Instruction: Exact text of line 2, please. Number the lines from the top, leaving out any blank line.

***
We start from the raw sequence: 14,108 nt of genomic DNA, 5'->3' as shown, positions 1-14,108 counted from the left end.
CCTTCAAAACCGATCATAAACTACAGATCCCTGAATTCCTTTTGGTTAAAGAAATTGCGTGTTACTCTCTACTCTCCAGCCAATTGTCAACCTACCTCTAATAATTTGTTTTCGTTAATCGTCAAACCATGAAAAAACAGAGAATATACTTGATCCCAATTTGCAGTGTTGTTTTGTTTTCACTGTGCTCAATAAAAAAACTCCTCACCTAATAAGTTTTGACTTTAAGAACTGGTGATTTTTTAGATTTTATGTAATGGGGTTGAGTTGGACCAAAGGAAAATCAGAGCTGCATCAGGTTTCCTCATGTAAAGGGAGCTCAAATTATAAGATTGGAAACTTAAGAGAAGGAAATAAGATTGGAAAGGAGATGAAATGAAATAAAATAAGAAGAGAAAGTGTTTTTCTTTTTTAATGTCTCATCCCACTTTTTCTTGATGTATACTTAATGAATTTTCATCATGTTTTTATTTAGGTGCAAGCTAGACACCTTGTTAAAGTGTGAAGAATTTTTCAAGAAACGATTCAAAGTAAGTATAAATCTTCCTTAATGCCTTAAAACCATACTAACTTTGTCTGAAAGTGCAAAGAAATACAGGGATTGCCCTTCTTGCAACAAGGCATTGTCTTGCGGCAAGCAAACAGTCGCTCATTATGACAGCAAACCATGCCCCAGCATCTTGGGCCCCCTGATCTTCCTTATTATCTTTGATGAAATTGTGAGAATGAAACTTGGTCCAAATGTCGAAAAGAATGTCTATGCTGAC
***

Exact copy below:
CCTTCAAAACCGATCATAAACTACAGATCCCTGAATTCCTTTTGGTTAAAGAAATTGCGTGTTACTCTCTACTCTCCAGCCAATTGTCAACCTACCTCTAATAATTTGTTTTCGTTAATCGTCAAACCATGAAAAAACAGAGAATATACTTGATCCCAATTTGCAGTGTTGTTTTGTTTTCACTGTGCTCAATAAAAAAACTCCTCACCTAATAAGTTTTGACTTTAAGAACTGGTGATTTTTTAGATTTTATGTAATGGGGTTGAGTTGGACCAAAGGAAAATCAGAGCTGCATCAGGTTTCCTCATGTAAAGGGAGCTCAAATTATAAGATTGGAAACTTAAGAGAAGGAAATAAGATTGGAAAGGAGATGAAATGAAATAAAATAAGAAGAGAAAGTGTTTTTCTTTTTTAATGTCTCATCCCACTTTTTCTTGATGTATACTTAATGAATTTTCATCATGTTTTTATTTAGGTGCAAGCTAGACACCTTGTTAAAGTGTGAAGAATTTTTCAAGAAACGATTCAAAGTAAGTATAAATCTTCCTTAATGCCTTAAAACCATACTAACTTTGTCTGAAAGTGCAAAGAAATACAGGGATTGCCCTTCTTGCAACAAGGCATTGTCTTGCGGCAAGCAAACAGTCGCTCATTATGACAGCAAACCATGCCCCAGCATCTTGGGCCCCCTGATCTTCCTTATTATCTTTGATGAAATTGTGAGAATGAAACTTGGTCCAAATGTCGAAAAGAATGTCTATGCTGAC